Dagblad Trouw

So much effort to get it straight

by Arlette Dwarkasing − 22/03/03, 00:00

Mireille Liong-A-Kong could not find one book in Dutch about the care of frizzy hair. But what should you actually do with a book? Hair care simply means: good shampoo, conditioner, an occasional visit to the hairdresser and that's it?

Not if you have frizzy hair, assures the 35-year-old it specialist. Frizzy hair is the driest and most fragile hair type, she now knows, because via the internet she found a lot of American literature - even scientific studies - about her hair type, called afro hair in America. Due to the western influence, women, and later also men, started treating their frizzy hair with chemical products. To get it straight (relax). Or at least make it suitable for 'western' hairstyles.

Why do women do that, Liong-A-Kong wondered, and what options do I have if I don't want that mess in my hair anymore? She has now written all the information that the Surinamese born Liong-A-Kong together in her own booklet under the title 'Kroeshaar - what you need to know and more'.

For example, according to Liong-A-Kong, what you should know is that there are different types of frizzy hair. Those many little curls can have a 'zigzag shape', a 'wavy line with mountains and valleys' or look like 'multiple O's'. And all those chemical products, which are also widely available at black hair hairdressers in the Netherlands, ruin your hair. The author also experienced this.

“I've relaxed my hair for years. That's a kind of automatism. When you become a teenager, you do. Then it's over with pigtails, buns and braids. But when I came to the Netherlands to study when I was nineteen, my hair broke off regularly. Then I started looking for alternatives. Isn't it crazy that you have to use chemical crap to look good? My boyfriend at the time accused me of having a complex: you want straight hair, by Western standards. But relaxing has nothing to do with wanting to be white. In our culture it has everything to do with growing up: as a woman you also want something different with your hair."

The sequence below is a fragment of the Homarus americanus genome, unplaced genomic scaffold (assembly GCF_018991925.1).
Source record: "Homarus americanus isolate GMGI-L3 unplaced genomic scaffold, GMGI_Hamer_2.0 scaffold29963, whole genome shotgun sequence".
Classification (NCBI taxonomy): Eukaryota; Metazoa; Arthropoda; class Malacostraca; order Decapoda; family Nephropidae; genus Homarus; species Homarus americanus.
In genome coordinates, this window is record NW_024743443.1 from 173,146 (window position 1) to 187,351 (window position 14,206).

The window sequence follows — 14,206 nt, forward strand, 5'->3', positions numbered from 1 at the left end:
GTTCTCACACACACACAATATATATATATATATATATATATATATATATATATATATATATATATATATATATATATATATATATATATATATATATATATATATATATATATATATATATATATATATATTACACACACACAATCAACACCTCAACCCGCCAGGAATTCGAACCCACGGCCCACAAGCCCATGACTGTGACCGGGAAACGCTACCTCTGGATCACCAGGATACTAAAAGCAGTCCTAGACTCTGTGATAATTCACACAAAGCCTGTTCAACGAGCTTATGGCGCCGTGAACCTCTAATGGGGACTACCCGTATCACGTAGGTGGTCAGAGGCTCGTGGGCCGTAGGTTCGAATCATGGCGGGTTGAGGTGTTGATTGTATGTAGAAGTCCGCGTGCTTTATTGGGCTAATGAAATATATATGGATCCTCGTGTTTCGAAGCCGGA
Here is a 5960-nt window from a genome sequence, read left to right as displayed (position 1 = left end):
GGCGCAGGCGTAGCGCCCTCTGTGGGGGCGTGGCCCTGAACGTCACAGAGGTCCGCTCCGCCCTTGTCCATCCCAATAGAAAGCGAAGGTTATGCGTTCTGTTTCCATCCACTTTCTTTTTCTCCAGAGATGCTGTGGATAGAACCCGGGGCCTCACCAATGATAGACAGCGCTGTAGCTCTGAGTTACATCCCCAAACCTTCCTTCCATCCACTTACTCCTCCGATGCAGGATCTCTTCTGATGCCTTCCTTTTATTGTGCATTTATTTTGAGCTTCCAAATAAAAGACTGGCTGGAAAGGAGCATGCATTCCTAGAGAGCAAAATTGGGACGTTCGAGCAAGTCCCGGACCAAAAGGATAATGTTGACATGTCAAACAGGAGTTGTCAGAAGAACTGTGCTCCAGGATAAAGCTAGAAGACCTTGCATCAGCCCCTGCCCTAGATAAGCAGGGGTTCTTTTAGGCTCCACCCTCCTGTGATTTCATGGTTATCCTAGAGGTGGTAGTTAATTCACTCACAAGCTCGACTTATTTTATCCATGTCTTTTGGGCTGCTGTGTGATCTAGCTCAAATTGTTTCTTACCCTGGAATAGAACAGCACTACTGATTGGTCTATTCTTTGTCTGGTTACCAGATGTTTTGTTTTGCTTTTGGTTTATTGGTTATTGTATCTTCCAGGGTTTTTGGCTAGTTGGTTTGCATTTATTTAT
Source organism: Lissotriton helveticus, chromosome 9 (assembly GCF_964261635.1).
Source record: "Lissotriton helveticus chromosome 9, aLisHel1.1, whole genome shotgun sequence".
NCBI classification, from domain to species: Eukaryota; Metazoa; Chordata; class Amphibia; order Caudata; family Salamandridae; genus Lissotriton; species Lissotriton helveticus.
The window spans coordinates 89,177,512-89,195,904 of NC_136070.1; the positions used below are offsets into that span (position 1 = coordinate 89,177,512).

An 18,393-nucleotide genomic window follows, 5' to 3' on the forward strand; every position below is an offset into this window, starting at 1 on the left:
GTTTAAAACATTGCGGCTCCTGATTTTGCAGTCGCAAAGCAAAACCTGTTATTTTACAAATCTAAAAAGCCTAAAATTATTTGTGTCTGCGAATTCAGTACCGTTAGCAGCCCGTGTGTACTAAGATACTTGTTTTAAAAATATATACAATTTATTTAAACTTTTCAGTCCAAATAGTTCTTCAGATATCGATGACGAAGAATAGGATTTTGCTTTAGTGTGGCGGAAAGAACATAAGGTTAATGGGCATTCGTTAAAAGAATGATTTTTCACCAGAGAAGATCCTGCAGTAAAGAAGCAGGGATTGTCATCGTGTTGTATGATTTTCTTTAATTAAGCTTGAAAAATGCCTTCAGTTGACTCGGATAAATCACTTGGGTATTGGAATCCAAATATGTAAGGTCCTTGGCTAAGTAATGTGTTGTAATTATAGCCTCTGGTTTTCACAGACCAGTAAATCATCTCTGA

And it can be done differently, Liong-A-Kong shows in her book, without harmful substances. Only women, but also their environment, have to overcome a threshold. Back to 'natural hairstyles', but then we also have to get rid of the image that many braids, twists, cornrows, bantu knots or dreadlocks are 'offensive' or 'unrepresentative'. She writes: “During slavery, African hairstyles were perceived by the western world as offensive and ostentatious. (...) As a result, braids were considered "unrepresentative" for a very long time. Until the eighties, Liong-A-Kong knows, there were lawsuits in the United States about whether or not to wear braids in certain positions. "People in the hotel industry, for example, who refused to put chemical stuff in their hair in order to keep their job." But also recently in the Netherlands the dreadlocks of a flight attendant were reason for a conflict with her employer. “People often think about dreadlocks: 'how dirty, she doesn't wash or comb her hair'. It is definitely washed, just not combed. But a comb through your hair every day is not a natural way of taking care of your hair for frizzy hair. Brushing too often can break hair.”

Liong-A-Kong wants to get rid of the imposed standards. "We frizzy haired people have to set a standard for our hairstyle, show what we find representative and what not." In America, women are a bit further along in this. There, 'only' sixty percent of women with frizzy hair choose to relax, compared to ninety percent in the Netherlands. Her booklet full of care tips and suggestions for 'natural hairstyles' should change that.

Article from Trouw